Paleontologists were furious about the staggering price, concerned that scientists’ relationship with U.S. landowners would sour and global fossil poaching would increase. By contrast, Evans called the Dueling Dinosaurs announcement “truly fantastic news for paleontology, particularly in light of what happened recently with the Stan auction.”
But not all scientists are rejoicing. Tyrannosaur expert Thomas Carr, a paleontologist at Carthage College in Kenosha, Wisconsin, is a staunch advocate of banning the commercial sale of U.S. fossils.
He remains concerned that the Dueling Dinosaurs’ purchase legitimizes and supports what he sees as an unethical trade in irreplaceable fossils.
“It’s good that those specimens made it into a real museum and haven’t disappeared like Stan did, but on the other hand, what was the price tag?” Carr says. “That [sale] opens up the issue of whether or not scientists and museums have become handmaidens for the commercial fossil trade.”
Carr estimates that more than 40 T. rex fossils—roughly half of all known ones—are in private or commercial hands and remain outside of science’s reach.
A prehistoric duel?
Now that Zanno and her team can study the Dueling Dinosaurs, years of scientific work can begin—including a look at whether the duo really died in a fatal struggle.
Other fossils have captured both predator and prey before. In 1971, Polish and Mongolian paleontologists found a fighting Velociraptor and Protoceratops, an early cousin of Triceratops, that had been buried after a sand dune collapsed.
To tease out the Montana dinosaurs’ fate, researchers will need to work out precisely how—and when—each dinosaur was entombed, and whether each bears the unmistakable signs of injury from the other, such as tooth gouges.
Crucially, Zanno and her team have gained permission to visit the original dig site, which should help resolve how the fossil formed. “If we couldn’t go to the site where the specimens were discovered and collect that data ourselves, then the specimens would be much less valuable from a scientific perspective,” Zanno says.
Regardless of whether the dinosaurs really dueled in life, the fossil presents a unique opportunity to study spectacularly preserved specimens of each ancient beast.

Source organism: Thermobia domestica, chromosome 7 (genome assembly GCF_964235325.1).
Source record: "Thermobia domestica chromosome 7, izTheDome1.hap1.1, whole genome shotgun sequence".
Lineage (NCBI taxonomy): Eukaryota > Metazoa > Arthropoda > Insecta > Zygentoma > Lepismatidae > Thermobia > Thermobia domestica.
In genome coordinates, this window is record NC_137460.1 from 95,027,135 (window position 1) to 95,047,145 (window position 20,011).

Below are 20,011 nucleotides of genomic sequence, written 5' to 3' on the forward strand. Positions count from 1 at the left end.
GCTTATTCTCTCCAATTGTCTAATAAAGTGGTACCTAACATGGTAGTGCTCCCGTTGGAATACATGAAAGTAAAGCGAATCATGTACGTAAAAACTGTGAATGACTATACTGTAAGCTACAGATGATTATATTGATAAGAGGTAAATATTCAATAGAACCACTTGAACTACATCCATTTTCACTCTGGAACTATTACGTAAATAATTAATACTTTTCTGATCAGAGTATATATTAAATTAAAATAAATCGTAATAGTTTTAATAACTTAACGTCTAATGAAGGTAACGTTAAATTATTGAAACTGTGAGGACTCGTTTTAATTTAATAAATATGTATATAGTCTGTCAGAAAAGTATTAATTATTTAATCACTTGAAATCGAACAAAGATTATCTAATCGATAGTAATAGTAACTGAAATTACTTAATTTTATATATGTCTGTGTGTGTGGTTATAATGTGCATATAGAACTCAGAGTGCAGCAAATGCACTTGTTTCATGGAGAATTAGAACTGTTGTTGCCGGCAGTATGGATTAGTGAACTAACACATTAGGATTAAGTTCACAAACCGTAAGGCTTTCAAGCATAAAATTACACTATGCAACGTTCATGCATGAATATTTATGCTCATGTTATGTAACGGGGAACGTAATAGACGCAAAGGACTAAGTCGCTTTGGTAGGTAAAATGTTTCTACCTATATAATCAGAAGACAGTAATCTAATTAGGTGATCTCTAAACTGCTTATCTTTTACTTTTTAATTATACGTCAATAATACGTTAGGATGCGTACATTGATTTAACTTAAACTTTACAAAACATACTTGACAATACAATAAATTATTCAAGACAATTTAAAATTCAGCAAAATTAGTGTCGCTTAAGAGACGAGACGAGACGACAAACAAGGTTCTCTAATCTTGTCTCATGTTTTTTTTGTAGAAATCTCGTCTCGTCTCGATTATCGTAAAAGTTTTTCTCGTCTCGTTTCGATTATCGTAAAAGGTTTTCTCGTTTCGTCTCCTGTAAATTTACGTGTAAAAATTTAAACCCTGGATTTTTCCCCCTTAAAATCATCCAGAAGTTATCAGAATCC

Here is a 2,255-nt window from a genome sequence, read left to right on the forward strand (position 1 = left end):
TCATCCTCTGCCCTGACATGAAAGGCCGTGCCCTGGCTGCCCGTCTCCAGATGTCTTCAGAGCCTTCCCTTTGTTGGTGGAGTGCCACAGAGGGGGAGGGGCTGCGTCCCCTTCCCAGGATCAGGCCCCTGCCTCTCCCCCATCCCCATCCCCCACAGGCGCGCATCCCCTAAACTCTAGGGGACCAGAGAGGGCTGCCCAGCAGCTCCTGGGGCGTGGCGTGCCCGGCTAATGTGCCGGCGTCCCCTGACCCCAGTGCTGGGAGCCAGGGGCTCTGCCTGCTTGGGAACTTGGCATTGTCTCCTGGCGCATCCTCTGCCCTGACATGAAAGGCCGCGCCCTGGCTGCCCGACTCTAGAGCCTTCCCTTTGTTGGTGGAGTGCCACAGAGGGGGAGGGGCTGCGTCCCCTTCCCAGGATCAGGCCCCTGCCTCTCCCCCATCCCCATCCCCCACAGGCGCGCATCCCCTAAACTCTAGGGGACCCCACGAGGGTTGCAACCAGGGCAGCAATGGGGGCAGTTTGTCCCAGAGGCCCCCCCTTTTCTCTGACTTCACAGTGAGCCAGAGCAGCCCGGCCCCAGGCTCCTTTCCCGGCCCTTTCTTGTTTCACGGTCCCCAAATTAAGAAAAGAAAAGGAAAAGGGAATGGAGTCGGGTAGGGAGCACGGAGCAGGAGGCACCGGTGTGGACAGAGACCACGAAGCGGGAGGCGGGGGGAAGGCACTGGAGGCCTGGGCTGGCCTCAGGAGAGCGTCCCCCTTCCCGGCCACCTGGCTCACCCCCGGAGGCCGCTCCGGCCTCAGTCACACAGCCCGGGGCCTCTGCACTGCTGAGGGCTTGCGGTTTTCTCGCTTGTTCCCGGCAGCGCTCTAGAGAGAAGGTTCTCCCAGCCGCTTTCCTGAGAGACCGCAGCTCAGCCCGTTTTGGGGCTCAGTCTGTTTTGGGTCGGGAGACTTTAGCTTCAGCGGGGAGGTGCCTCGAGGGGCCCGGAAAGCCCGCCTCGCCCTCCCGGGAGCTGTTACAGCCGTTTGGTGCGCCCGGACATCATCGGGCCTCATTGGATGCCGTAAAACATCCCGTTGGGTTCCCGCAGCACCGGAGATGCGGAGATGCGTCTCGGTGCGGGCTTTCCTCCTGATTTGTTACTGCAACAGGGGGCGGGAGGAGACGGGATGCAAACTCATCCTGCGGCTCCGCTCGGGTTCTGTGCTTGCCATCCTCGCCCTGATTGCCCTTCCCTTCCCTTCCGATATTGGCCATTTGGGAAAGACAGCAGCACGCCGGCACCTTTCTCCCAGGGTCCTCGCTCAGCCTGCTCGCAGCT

The tyrannosaur, for instance, will shed light how T. rex went from hatchling to hulking predator. Most experts think the tyrannosaur is a juvenile T. rex, which would make it one of just a few fossils of its kind, and by far the most complete.
By contrast, Phipps contends that the fossil is instead Nanotyrannus, a controversial pygmy tyrannosaur species that most experts think was actually young.
“To me, the bigger underlying question is dinosaur diversity leading up to their extinction—that’s I think where it really, really matters,” says Lyson of the Denver Museum of Natural Sciences. “Is there one big tyrannosaur, or two?”
Even more secrets lie in wait within the rock surrounding the bone, which contains impressions of the dinosaurs’ skin and haloes of residue that may have formed as the animals’ soft tissues degraded.
Thanks to recent advances in paleontology, future scientists may also find stomach contents or even vestiges of the dinosaurs’ original proteins within the stone. “It’s going to be a very intricate job to expose the bones and not destroy the skin while doing that,” Johnson says.
Phipps, for one, is just relieved that scientists finally have a chance to see the fossil—and already, he cannot wait for a future trip to North Carolina.
“I want to take my grandkids there someday and say, Hey, your old grandpappy found those dinosaurs,” he says. “People are going to get to see them forever. That’s what I’ve always wanted.”
Originally published at National geographic